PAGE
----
Râșnov Citadel

Râșnov Citadel
Romanian: Cetatea Râșnov
German: Rosenauer Burg
Location within Romania
Former names Cetatea Țărănească[1]
General information
Type Citadel
Location Râşnov
Brașov County
Country  Romania
Coordinates 45°35′26″N 25°28′8″E / 45.59056°N 25.46889°E / 45.59056; 25.46889
Construction started 1211[2]
Completed 1225[2]
Renovated 2010

Râșnov Citadel (Romanian: Cetatea Râșnov, German: Rosenauer Burg) is a historic monument and landmark in Romania. It is situated in Râşnov, Brașov County, in the immediate vicinity of Brașov.

The citadel was built as part of a defence system for the Transylvanian villages exposed to outside invasions. A decisive aspect for building the citadel on the actual location was the route of the invading armies which were coming from the Bran pass and were passing through Râșnov, on their way to Burzenland. The only chance of survival for the inhabitants of the area, inclusively from Cristian and Ghimbav, was the refuge inside the citadel. Compelled to stay there for decades, the people of Râșnov and the nearby villages turned the fortification into a dwelling.[1]


Archaeological research revealed the existence of fortification traces on the citadel hill since prehistoric and Dacian times.

Râșnov citadel and village on the Josephine Map of Transylvania

The medieval citadel of today is considered to be built between 1211 and 1225, during the rule of Teutonic Knights in Burzenland, although there is no evidence in this respect.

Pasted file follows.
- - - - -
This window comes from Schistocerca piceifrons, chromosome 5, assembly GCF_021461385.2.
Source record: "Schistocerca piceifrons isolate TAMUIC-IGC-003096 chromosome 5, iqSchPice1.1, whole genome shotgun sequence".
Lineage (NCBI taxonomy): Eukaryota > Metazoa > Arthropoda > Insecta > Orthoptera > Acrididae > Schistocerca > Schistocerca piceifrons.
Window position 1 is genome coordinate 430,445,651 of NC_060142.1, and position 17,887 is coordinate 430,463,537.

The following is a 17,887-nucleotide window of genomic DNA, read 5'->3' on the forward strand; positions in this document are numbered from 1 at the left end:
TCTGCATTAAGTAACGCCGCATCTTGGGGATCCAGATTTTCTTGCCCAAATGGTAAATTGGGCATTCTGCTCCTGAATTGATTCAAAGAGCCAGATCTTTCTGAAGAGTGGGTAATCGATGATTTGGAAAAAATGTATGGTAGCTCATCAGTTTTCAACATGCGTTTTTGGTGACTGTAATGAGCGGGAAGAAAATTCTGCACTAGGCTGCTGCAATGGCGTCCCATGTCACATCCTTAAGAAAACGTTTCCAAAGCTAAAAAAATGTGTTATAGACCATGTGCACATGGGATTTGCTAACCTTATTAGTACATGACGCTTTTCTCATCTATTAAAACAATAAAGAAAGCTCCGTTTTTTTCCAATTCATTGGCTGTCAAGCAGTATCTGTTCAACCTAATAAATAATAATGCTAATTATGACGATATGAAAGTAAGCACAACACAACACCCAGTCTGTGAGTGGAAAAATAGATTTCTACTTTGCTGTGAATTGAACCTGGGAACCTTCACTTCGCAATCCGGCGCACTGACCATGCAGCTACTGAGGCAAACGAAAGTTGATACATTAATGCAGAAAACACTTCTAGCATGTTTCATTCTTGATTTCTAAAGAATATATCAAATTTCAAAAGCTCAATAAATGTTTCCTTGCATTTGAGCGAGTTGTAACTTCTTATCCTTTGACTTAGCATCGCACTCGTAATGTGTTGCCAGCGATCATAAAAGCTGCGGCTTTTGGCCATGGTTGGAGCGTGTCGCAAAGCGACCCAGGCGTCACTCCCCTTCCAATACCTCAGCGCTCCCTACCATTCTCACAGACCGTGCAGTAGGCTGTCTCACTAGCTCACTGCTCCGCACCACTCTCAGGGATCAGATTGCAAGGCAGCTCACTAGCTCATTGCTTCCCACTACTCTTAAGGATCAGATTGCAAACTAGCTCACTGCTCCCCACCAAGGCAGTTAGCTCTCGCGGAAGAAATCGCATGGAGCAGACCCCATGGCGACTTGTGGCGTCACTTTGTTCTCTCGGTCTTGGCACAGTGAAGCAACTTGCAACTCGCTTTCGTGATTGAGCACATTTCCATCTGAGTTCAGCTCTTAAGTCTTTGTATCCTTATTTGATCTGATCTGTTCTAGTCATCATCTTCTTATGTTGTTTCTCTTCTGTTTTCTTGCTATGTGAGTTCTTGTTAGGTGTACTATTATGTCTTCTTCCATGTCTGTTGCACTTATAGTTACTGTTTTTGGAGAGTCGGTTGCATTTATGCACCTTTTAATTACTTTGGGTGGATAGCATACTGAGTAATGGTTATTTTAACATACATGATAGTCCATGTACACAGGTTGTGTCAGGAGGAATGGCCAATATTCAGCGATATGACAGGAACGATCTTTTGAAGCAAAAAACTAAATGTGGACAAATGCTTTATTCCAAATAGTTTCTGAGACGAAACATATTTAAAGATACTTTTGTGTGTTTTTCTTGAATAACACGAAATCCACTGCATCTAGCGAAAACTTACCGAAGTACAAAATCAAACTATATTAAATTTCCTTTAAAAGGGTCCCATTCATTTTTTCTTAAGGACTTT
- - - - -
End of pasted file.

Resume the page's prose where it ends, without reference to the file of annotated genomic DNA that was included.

In 1335, during a Tatar incursion that ravaged Burzenland, Râșnov and Brașovia were the only citadels remaining unconquered. This is also the first documented attestation of the fortification.

In 1421 the first siege of an Ottoman army took place on the citadel.

In 1600, Michael the Brave along with his troops and his wife, Lady Stanca, retreated here after the defeat of Mirăslău.

The citadel was conquered only once, during the rule of Prince Gabriel Báthory, in 1612. The fall was caused by the lack of water due to the discovery of the path to a secret spring by the enemy troops.

Because of the lack of a source of water interior to the citadel, between 1623 and 1642 a 146 metres (479 ft) deep well was excavated in it.

In 1718 the citadel was partially destroyed by a fire, and in 1802 it was damaged by an earthquake.

In 1821 refugees from Wallachia (the resurgent movement led by Tudor Vladimirescu) retreated to the citadel.

Between 1848-1849, because the locality was being crossed by the Hungarian revolutionaries and the Austrian imperial troops, the villagers retreated to the citadel. This was the last mission of the citadel as a place of refugee and defence.

In 1850, due to the political situation and the diminution of the citadel's defensive role, the fortification was abandoned, becoming a ruin. There was only one guard left who had to announce the outbreak of fires by tolling a bell.

Because of the two world wars and the set up of the communist regime in Romania, the citadel was restored for the first time, barley, in the years 1955-1956.[1][2]

The legend of the well

The absence of an internal water source led to the limitation of long term resistance during sieges. Because of this lack, it was decided to start the digging of a well in the rocky soil, in 1623.